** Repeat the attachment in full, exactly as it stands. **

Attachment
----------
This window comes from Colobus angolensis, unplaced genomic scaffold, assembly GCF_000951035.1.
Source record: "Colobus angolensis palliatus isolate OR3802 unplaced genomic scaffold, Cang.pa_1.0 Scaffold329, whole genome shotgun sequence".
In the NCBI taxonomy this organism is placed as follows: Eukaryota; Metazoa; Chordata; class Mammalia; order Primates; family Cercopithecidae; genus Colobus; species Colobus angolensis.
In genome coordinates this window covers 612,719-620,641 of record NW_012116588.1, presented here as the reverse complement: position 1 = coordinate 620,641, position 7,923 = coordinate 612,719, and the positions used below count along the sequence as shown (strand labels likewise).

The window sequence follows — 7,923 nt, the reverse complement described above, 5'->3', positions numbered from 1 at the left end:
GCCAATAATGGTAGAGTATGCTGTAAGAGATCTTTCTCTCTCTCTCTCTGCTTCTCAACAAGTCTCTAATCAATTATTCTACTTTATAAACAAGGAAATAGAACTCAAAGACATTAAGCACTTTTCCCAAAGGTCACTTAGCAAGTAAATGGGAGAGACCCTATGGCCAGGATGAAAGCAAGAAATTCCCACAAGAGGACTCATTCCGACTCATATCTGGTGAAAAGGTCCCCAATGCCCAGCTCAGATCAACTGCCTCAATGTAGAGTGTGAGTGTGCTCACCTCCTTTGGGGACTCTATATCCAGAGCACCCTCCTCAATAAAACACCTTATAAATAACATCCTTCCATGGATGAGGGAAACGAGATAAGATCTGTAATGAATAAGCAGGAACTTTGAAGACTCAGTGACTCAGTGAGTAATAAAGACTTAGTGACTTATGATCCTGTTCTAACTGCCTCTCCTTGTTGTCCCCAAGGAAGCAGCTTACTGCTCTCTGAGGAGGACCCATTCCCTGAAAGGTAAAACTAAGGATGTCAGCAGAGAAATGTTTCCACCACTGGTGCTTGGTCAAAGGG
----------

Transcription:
This window comes from Colobus angolensis, unplaced genomic scaffold, assembly GCF_000951035.1.
Source record: "Colobus angolensis palliatus isolate OR3802 unplaced genomic scaffold, Cang.pa_1.0 Scaffold329, whole genome shotgun sequence".
In the NCBI taxonomy this organism is placed as follows: Eukaryota; Metazoa; Chordata; class Mammalia; order Primates; family Cercopithecidae; genus Colobus; species Colobus angolensis.
In genome coordinates this window covers 612,719-620,641 of record NW_012116588.1, presented here as the reverse complement: position 1 = coordinate 620,641, position 7,923 = coordinate 612,719, and the positions used below count along the sequence as shown (strand labels likewise).

The window sequence follows — 7,923 nt, the reverse complement described above, 5'->3', positions numbered from 1 at the left end:
GCCAATAATGGTAGAGTATGCTGTAAGAGATCTTTCTCTCTCTCTCTCTGCTTCTCAACAAGTCTCTAATCAATTATTCTACTTTATAAACAAGGAAATAGAACTCAAAGACATTAAGCACTTTTCCCAAAGGTCACTTAGCAAGTAAATGGGAGAGACCCTATGGCCAGGATGAAAGCAAGAAATTCCCACAAGAGGACTCATTCCGACTCATATCTGGTGAAAAGGTCCCCAATGCCCAGCTCAGATCAACTGCCTCAATGTAGAGTGTGAGTGTGCTCACCTCCTTTGGGGACTCTATATCCAGAGCACCCTCCTCAATAAAACACCTTATAAATAACATCCTTCCATGGATGAGGGAAACGAGATAAGATCTGTAATGAATAAGCAGGAACTTTGAAGACTCAGTGACTCAGTGAGTAATAAAGACTTAGTGACTTATGATCCTGTTCTAACTGCCTCTCCTTGTTGTCCCCAAGGAAGCAGCTTACTGCTCTCTGAGGAGGACCCATTCCCTGAAAGGTAAAACTAAGGATGTCAGCAGAGAAATGTTTCCACCACTGGTGCTTGGTCAAAGGG